The two major U.S. presidential candidates are
expressing reservations about the Bush administration's $700 billion bail-out of
ailing financial institutions. Republican John McCain and Democrat Barack Obama
both agree on the need for government action. But as VOA's Jim Malone reports
from Washington, the candidates have different visions of what the plan should
Democratic nominee Barack Obama campaigned in
Wisconsin, where state polls show a tight race with his Republican opponent,
Senator John McCain.
Obama and McCain agree on the need for more
government oversight of the financial bail-out plan put forward by the Bush
But Obama also supports a Democratic-led effort in
Congress to include in the bail-out an economic stimulus plan aimed at helping
"Now on Main Street, there have been quiet storms going
on for a very long time," he said. "There have been people crying out for a
government that is fighting for them for a very long time, and that has fallen
on deaf ears, and that is one of the things we have got to change in this
Obama also blamed the financial turmoil on eight years of Bush
administration economic policies, and said electing John McCain would do little
to change the direction of the country.
"We can't do this again," he
said. "We can't put up with eight more years of mismanagement of the economy. We
can't put up with eight more years of no regulation. Enough is enough!"
Senator McCain also expressed some
reservations about the government bail-out plan during a campaign stop in
Pennsylvania, another state expected to be close in the voting on November
McCain said he wants a high-level oversight board to monitor the
bail-out plan, and he also questioned the wisdom of giving Treasury Secretary
Henry Paulson broad authority to direct the plan.
"Never before in the
history of our nation has so much power and money been concentrated in the hands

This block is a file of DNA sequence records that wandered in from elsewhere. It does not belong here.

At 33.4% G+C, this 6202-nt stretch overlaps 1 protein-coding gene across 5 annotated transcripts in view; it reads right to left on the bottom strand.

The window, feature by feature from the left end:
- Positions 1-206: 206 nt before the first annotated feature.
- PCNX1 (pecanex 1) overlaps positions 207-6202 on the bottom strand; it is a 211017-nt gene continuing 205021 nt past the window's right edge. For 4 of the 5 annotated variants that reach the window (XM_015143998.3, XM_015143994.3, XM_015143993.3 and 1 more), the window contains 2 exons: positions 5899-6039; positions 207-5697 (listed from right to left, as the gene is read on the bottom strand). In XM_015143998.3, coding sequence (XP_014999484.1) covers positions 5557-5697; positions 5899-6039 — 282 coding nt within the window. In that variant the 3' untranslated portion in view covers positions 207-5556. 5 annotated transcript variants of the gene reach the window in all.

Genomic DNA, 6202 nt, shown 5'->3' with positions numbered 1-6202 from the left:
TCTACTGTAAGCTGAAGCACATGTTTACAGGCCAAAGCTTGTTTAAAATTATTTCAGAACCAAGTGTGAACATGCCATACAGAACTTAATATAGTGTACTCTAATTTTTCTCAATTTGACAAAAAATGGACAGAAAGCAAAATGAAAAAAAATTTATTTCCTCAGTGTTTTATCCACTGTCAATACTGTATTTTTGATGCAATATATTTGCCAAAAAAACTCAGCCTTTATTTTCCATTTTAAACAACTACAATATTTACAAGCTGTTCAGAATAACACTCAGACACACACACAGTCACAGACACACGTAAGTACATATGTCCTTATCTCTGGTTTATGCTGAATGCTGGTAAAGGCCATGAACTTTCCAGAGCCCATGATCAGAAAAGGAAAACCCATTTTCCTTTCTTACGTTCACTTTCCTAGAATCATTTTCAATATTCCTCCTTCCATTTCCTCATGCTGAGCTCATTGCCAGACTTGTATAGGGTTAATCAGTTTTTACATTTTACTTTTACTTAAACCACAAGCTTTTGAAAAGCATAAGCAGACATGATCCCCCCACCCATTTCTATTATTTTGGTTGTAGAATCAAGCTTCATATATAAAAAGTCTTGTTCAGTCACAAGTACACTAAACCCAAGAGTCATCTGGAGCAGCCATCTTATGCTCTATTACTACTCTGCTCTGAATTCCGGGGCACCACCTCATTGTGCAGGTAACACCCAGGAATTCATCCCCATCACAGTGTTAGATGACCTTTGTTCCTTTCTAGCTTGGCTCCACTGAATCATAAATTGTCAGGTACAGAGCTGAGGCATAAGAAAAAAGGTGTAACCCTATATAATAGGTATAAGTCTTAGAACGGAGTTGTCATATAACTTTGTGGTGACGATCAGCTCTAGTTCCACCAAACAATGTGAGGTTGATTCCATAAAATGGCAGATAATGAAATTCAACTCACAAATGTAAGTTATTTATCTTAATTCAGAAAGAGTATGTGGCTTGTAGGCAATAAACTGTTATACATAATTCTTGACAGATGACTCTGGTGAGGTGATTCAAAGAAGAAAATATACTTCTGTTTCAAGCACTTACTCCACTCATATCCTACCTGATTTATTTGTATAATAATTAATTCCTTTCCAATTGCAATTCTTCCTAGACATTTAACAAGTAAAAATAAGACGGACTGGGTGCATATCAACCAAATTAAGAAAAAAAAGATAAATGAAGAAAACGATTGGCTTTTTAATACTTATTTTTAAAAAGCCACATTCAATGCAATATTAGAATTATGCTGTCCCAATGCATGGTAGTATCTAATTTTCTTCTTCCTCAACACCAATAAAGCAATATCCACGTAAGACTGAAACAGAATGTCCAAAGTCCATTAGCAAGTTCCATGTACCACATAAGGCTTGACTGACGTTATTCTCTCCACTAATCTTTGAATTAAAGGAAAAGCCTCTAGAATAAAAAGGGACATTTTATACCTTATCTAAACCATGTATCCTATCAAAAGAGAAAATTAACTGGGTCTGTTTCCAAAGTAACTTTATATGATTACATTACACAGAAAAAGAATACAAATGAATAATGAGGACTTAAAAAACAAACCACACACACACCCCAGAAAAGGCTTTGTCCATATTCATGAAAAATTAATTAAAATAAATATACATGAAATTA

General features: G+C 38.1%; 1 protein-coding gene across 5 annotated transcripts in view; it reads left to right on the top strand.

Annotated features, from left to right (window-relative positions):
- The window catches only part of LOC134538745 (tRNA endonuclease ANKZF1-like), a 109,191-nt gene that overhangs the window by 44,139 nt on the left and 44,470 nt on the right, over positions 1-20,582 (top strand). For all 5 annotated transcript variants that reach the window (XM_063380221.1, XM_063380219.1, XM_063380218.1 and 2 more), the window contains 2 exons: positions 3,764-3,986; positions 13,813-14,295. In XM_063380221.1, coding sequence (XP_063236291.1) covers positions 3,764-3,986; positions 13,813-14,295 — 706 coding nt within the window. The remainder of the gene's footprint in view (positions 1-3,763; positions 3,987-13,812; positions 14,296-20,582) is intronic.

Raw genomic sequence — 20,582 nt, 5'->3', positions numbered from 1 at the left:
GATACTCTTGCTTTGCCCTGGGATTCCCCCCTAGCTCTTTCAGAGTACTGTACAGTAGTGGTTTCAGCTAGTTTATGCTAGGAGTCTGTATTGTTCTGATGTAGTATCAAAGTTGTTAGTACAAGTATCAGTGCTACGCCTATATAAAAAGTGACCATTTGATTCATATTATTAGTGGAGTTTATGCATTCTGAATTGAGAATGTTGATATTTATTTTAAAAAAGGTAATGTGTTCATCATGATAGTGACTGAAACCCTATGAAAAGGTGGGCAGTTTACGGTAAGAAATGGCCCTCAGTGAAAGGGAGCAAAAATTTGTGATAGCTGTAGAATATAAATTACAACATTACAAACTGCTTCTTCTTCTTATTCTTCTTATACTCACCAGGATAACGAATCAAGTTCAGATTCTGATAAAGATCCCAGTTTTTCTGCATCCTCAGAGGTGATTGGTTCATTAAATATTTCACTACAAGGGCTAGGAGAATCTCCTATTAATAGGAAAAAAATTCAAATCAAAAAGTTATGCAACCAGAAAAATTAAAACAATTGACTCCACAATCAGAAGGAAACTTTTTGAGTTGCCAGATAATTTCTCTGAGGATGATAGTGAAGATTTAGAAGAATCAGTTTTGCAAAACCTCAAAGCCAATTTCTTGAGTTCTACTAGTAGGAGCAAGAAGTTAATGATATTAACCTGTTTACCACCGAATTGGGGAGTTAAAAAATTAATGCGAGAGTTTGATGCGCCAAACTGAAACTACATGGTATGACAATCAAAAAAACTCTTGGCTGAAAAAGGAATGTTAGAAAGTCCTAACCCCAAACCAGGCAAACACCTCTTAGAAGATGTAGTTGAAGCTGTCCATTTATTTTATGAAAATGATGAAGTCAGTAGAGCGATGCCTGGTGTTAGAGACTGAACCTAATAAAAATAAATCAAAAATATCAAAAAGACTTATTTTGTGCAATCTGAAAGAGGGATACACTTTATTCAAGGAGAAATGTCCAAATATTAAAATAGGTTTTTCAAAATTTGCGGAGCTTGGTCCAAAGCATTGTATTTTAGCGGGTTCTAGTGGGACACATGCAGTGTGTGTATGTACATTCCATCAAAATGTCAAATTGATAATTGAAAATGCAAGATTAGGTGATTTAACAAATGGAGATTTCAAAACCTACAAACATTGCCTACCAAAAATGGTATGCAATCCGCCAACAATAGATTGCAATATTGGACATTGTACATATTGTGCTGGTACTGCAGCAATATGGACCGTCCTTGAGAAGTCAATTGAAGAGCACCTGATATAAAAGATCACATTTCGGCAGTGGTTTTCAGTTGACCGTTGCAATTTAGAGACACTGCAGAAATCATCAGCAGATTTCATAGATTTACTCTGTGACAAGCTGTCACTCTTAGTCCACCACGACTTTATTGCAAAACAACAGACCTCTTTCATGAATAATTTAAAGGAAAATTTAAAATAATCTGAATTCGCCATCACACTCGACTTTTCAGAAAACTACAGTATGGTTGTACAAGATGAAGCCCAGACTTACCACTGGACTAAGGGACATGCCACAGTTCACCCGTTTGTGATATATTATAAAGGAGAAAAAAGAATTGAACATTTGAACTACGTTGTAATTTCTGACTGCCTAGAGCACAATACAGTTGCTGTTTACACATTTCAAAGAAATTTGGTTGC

of one person, a person I admire and respect a great deal, Secretary Paulson,"
he said. "This arrangement makes me deeply uncomfortable, and when we are
talking about trillions of dollars of taxpayer's money, trust me just isn't good
McCain told a television interviewer that the current financial
turmoil is the most serious crisis since World War II. A week ago, McCain came
under attack after saying the fundamentals of the U.S. economy were
McCain also told the campaign event in Pennsylvania that the
bail-out plan should help people remain in their homes and prevent Wall Street
executives from profiting from the financial rescue plan.
to the American people is to fix the Wall Street mess, reform Washington and
most importantly, enact a pro-growth agenda to create jobs for Americans and get
this country back on track," he said. "That is what I promise you."
two campaigns also traded new television attack ads. The McCain camp depicted
Obama as the product of corrupt Chicago machine politics, while the Obama
campaign put out an ad warning about McCain's proposals to deregulate the health
Both candidates will also be busy this week preparing for
their first presidential debate, which will be held Friday at the University of
Mississippi. The subject of the debate will be foreign policy and national
Two other presidential debates are scheduled as well as one
debate between the two vice presidential candidates, Democrat Joe Biden and
Republican Sarah Palin.